MONTPELIER, Vt. (WCAX) A divided Vermont House Wednesday took preliminary action on a $15 minimum wage bill but fell short of the votes needed to sustain an expected veto.
The compromise bill passed 90 to 53 and was aimed at winning votes from moderate Democrats in order to pass the bill with a super-majority -- 100 votes or more -- that could withstand a veto from the governor.
A key sticking point for lawmakers on the path to $15 an hour is how fast to ramp up the increases. The current minimum wage in Vermont is $10.78 an hour. It goes up each year based on inflation and is projected to rise to around $11 next year. Using that current formula, it could take another 15 years -- way out in 2034 -- before it reaches $15.
The bill that passed the Senate earlier this year has a steeper annual increase, raising the rate to $11.50 next year and climbing steadily to the $15 mark in 2024, ten years ahead of the current pace.
"S. 23 continues our effort to put more money in the pockets of hard-working vulnerable Vermonters. Is this version of the bill my highest ideal for an increase to the minimum wage? No, but it's a solid sprint in the right direction," said Rep. Marybeth Redmond, D-Essex.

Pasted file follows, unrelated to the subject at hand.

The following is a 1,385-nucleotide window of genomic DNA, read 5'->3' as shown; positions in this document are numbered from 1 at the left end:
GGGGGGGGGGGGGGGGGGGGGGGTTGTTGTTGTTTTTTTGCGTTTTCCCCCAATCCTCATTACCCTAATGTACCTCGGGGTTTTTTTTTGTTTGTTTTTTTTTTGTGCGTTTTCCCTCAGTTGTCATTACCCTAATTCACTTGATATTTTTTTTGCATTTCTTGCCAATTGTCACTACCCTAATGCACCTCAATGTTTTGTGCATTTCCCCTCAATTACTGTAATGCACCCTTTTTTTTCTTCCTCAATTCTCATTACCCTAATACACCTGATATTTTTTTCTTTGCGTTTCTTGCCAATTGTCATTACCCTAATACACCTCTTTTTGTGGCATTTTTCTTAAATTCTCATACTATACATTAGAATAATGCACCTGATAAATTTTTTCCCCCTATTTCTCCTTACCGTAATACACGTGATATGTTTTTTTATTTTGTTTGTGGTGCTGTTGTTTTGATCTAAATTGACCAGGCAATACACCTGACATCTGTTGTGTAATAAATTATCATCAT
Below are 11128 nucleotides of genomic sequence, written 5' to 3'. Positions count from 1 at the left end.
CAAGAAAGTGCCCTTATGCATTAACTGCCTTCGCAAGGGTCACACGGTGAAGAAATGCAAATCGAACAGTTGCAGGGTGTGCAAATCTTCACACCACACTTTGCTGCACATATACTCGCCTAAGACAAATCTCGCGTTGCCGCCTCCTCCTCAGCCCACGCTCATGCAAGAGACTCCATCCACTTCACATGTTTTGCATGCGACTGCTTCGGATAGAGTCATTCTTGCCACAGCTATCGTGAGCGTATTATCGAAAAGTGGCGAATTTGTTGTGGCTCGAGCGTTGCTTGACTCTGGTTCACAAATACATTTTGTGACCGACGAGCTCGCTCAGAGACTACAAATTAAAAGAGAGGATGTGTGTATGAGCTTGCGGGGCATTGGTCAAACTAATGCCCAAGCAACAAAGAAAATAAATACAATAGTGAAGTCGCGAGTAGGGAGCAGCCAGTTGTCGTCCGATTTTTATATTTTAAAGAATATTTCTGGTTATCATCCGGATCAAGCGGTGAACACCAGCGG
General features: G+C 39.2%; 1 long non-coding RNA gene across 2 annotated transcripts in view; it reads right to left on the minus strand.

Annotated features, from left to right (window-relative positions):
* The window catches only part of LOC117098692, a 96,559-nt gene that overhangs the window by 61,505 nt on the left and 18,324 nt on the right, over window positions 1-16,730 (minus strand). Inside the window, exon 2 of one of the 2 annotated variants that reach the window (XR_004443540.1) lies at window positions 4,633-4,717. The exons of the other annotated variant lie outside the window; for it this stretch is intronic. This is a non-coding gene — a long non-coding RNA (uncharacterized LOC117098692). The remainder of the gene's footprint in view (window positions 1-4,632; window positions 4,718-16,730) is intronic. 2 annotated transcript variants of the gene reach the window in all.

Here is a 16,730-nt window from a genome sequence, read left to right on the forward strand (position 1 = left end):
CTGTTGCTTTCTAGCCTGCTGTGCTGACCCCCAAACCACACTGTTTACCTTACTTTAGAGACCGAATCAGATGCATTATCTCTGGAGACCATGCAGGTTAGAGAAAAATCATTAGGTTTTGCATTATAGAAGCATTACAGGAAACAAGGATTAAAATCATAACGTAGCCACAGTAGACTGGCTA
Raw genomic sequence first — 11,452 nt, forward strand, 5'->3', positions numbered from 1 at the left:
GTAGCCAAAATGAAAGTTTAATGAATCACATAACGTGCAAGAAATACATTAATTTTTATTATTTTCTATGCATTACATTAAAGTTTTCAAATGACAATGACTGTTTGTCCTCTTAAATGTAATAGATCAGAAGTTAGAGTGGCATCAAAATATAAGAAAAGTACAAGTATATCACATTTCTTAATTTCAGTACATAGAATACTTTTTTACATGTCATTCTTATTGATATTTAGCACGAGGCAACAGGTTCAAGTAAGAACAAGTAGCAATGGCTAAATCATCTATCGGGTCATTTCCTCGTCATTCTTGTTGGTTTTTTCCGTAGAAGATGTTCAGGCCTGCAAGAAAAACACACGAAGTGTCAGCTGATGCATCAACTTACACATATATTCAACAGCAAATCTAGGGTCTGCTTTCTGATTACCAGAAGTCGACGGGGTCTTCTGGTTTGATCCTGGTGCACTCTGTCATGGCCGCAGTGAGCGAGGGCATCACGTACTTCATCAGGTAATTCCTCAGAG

The bill approved Wednesday would slow the rate of increase slightly, moving to an estimated $11.25 next year and passing $15 by 2026. That's two years slower than the Senate plan.
"I just want to take it slow so that we minimize any possible negative effects. We will get there, we will help Vermonters. We're trying to help, it just will take us a little more time," said Rep. Cynthia Browning, D-Arlington.
A final House vote on the bill is expected Thursday, followed by a conference committee to hammer out differences with the Senate version.